The Basel Banking Supervision Committee defines liquidity as "an entity's capacity to finance increases in its volume of assets and to comply with its payment obligations on maturity, without incurring unacceptable losses”.
In this regard, liquidity risk can be expressed as the probability of incurring losses through insufficient liquid resources to comply with the agreed payment obligations within a certain time horizon, and having considered the possibility of the entity managing to liquidate its assets in reasonable time and price conditions.
Financial entities are particularly exposed to liquidity risk, given the nature of their activities, which include capturing funds. It is an inherent risk in banking. However, liquidity risk has been given less attention than other risks by both entities and regulators. Until 2010, standards basically consisted of a series of non-binding qualitative principles regarding good liquidity management.
In recent years, however, the situation has changed: the financial crisis and liquidity restrictions have prompted regulators and entities to make a far-reaching analysis of liquidity risk management, with the aim of safeguarding financial stability and preventing further stress situations. On the regulators' side, this analysis has led to the development of new binding regulatory standards based on quantitative principles, which are currently being implemented.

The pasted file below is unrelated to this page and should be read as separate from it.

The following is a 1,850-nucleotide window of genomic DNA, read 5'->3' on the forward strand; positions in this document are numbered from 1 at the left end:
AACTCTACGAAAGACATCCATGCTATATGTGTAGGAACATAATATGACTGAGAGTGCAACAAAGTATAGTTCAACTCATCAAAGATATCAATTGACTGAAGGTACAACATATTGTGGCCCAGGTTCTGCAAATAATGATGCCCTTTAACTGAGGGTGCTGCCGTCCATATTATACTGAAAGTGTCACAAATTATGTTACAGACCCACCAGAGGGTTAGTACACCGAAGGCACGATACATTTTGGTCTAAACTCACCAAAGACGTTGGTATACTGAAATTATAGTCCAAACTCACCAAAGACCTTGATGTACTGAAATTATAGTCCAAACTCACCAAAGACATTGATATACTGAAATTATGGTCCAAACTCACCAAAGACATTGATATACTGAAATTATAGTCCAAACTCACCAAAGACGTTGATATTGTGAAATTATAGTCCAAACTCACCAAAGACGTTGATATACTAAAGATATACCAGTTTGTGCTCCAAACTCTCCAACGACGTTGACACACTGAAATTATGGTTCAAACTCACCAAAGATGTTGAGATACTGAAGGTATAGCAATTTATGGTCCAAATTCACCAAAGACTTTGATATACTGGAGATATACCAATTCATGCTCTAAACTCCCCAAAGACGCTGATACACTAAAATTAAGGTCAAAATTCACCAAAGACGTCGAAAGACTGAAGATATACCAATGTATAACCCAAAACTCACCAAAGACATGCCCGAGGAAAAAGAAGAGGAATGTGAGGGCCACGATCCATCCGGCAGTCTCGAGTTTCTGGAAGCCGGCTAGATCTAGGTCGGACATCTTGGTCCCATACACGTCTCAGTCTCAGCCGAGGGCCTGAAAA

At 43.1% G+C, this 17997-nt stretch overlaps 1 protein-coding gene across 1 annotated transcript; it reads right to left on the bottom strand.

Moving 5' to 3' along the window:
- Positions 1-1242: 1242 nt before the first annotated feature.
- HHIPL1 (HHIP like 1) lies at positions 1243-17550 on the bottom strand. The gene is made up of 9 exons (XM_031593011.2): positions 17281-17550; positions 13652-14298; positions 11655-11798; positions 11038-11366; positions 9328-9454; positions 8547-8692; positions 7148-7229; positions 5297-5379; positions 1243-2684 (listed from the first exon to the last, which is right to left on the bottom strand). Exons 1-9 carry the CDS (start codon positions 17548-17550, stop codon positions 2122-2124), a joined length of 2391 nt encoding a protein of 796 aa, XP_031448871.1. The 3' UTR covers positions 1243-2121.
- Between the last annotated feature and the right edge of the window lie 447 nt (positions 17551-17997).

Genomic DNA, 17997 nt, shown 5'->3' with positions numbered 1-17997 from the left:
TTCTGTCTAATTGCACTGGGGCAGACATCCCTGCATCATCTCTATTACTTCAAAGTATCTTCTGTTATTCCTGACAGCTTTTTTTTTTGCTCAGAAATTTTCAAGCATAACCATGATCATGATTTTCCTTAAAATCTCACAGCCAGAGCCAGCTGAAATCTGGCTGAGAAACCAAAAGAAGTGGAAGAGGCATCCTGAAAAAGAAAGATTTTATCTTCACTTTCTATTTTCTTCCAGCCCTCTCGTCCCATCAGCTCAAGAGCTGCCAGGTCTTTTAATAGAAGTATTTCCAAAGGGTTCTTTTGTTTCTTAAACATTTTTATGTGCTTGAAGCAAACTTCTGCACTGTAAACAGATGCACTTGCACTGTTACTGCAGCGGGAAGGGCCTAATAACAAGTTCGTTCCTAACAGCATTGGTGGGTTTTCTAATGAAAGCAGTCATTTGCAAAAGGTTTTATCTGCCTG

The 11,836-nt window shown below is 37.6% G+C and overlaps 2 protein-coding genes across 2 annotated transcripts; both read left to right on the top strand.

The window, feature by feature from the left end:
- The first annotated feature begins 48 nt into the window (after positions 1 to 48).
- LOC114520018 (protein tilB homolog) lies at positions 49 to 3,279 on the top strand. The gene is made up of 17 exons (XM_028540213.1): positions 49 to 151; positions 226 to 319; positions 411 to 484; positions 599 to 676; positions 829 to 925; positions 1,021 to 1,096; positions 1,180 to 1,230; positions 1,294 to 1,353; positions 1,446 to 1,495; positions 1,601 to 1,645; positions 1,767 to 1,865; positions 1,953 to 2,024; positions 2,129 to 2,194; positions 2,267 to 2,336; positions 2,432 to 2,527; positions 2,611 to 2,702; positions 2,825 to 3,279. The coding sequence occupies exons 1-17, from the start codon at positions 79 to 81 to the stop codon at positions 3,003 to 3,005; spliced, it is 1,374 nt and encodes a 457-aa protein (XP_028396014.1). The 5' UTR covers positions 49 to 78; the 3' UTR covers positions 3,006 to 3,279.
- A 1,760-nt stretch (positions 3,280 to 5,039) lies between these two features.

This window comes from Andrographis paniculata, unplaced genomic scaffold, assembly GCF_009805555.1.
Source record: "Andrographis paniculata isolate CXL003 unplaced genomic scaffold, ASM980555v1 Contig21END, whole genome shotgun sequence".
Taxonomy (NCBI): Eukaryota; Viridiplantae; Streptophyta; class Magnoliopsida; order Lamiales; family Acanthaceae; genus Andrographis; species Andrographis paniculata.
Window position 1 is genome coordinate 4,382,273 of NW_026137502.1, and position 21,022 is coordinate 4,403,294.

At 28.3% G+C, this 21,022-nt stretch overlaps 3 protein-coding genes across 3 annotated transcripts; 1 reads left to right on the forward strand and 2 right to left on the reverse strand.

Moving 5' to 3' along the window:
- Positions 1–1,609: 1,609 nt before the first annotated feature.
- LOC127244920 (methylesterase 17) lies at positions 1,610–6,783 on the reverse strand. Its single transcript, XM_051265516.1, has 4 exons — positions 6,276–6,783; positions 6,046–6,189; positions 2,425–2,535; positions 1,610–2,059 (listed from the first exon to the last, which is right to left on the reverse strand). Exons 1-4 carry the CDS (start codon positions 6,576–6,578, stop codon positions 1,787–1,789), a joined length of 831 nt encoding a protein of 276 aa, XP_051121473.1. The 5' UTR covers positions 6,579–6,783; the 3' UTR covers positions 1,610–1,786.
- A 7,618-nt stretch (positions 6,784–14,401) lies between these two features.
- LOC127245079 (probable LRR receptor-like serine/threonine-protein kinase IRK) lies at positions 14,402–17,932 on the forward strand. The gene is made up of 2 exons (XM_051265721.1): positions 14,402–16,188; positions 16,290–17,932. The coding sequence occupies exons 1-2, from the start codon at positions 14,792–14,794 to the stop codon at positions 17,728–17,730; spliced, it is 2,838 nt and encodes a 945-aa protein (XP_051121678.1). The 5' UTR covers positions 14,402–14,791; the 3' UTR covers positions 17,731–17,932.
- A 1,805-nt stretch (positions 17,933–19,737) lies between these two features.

However, these standards imply a series of macroeconomic and financial impacts which are being assessed by the regulators themselves and by the financial entities. One of the main impacts is the increased short term contracting of liquidity in the markets, leading banks and financial institutions to place even more importance on their clientele's deposits as a source of financing, an effect which is partly encouraged by the regulators themselves.
In this context, entities are developing management frameworks which consider liquidity risk from all possible standpoints: governance, organization and functions, policies and principles, methodology, stress tests, contingency plans, tools and reporting.
The object of this document is to provide a global and in depth overview of liquidity risk, to state the key questions in the current situation and the regulatory and management trends concerning this risk. For that purpose, the document has four basic objectives which are addressed in four sections, following a preliminary executive summary:
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